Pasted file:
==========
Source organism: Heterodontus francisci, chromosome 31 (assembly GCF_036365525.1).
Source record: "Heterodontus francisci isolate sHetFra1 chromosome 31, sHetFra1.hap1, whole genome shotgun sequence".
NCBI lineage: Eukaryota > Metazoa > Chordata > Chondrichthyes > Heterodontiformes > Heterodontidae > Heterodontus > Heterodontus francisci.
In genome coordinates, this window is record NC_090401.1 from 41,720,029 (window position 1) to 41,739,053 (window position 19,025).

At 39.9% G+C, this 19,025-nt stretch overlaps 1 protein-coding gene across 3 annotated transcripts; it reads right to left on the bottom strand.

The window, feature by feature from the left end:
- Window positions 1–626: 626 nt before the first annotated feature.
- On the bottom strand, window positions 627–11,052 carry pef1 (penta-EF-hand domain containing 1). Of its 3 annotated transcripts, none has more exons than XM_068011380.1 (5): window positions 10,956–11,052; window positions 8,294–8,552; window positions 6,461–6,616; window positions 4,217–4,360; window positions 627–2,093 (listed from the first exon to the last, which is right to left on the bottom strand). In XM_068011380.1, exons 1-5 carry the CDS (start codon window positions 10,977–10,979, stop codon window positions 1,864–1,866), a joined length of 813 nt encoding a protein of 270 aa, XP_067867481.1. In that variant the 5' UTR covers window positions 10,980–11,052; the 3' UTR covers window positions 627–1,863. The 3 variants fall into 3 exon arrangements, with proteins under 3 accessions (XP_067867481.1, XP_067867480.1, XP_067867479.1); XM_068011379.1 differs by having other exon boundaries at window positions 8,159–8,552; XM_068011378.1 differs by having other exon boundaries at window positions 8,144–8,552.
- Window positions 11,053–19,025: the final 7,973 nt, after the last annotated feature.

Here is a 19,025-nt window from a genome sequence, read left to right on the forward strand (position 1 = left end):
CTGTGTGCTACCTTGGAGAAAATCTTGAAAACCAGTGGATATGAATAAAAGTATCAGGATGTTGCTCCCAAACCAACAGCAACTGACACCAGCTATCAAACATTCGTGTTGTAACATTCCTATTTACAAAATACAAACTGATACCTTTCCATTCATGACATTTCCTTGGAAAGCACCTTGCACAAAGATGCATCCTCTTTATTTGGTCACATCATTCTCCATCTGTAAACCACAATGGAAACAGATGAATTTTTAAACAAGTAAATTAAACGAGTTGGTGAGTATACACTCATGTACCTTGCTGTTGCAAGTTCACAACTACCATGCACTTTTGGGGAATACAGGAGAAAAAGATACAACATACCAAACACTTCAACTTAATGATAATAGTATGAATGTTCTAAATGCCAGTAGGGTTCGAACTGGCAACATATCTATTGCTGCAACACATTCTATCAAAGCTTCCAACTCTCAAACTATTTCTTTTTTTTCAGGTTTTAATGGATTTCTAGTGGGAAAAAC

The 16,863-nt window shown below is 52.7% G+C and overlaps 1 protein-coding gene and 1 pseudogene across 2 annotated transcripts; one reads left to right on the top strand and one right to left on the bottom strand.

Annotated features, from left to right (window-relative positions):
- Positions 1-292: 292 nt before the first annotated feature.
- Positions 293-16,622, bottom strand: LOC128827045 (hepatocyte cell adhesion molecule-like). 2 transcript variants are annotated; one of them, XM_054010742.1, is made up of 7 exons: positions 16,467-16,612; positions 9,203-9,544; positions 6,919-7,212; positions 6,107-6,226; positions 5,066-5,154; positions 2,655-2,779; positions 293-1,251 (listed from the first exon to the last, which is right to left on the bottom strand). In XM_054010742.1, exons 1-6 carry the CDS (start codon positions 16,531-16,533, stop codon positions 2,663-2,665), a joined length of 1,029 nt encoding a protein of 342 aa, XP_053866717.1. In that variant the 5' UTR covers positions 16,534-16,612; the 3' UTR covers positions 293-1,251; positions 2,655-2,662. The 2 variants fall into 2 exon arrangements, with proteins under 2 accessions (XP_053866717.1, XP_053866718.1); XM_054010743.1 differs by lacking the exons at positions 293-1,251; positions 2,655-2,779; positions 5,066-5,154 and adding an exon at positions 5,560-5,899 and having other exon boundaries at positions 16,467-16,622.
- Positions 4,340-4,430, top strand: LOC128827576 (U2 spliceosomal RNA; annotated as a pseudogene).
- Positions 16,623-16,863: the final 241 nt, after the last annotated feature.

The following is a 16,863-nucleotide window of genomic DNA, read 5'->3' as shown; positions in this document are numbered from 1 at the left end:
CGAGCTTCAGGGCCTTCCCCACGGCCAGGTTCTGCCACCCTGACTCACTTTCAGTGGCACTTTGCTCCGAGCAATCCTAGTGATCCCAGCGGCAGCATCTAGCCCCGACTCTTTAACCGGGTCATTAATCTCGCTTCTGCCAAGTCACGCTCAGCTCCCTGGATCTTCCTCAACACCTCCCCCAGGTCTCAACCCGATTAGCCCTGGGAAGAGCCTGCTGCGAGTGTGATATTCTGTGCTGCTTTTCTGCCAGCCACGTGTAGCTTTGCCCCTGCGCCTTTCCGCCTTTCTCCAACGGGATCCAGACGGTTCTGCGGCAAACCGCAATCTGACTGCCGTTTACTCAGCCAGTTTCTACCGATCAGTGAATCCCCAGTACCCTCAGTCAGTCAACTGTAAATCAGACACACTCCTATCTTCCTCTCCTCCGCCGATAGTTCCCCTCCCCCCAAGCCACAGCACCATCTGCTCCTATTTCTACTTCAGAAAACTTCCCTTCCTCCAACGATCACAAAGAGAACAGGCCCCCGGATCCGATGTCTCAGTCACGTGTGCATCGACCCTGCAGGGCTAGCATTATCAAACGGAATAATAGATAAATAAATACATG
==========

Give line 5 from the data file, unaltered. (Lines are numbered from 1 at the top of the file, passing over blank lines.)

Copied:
At 39.9% G+C, this 19,025-nt stretch overlaps 1 protein-coding gene across 3 annotated transcripts; it reads right to left on the bottom strand.